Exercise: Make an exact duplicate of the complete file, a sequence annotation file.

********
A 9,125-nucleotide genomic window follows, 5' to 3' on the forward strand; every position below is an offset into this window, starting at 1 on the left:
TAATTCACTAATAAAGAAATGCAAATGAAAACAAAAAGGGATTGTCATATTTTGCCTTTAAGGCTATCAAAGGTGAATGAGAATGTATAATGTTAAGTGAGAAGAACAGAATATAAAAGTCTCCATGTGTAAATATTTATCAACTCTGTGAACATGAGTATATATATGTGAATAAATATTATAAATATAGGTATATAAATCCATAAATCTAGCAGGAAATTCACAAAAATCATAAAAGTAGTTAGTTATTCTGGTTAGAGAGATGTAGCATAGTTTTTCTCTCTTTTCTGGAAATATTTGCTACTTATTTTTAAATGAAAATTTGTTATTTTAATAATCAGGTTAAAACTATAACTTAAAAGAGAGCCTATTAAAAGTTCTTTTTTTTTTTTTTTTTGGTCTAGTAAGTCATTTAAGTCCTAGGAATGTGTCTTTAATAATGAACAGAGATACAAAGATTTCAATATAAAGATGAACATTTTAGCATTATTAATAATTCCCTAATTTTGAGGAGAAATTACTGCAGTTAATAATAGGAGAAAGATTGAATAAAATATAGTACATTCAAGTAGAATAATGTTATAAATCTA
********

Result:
A 9,125-nucleotide genomic window follows, 5' to 3' on the forward strand; every position below is an offset into this window, starting at 1 on the left:
TAATTCACTAATAAAGAAATGCAAATGAAAACAAAAAGGGATTGTCATATTTTGCCTTTAAGGCTATCAAAGGTGAATGAGAATGTATAATGTTAAGTGAGAAGAACAGAATATAAAAGTCTCCATGTGTAAATATTTATCAACTCTGTGAACATGAGTATATATATGTGAATAAATATTATAAATATAGGTATATAAATCCATAAATCTAGCAGGAAATTCACAAAAATCATAAAAGTAGTTAGTTATTCTGGTTAGAGAGATGTAGCATAGTTTTTCTCTCTTTTCTGGAAATATTTGCTACTTATTTTTAAATGAAAATTTGTTATTTTAATAATCAGGTTAAAACTATAACTTAAAAGAGAGCCTATTAAAAGTTCTTTTTTTTTTTTTTTTTGGTCTAGTAAGTCATTTAAGTCCTAGGAATGTGTCTTTAATAATGAACAGAGATACAAAGATTTCAATATAAAGATGAACATTTTAGCATTATTAATAATTCCCTAATTTTGAGGAGAAATTACTGCAGTTAATAATAGGAGAAAGATTGAATAAAATATAGTACATTCAAGTAGAATAATGTTATAAATCTA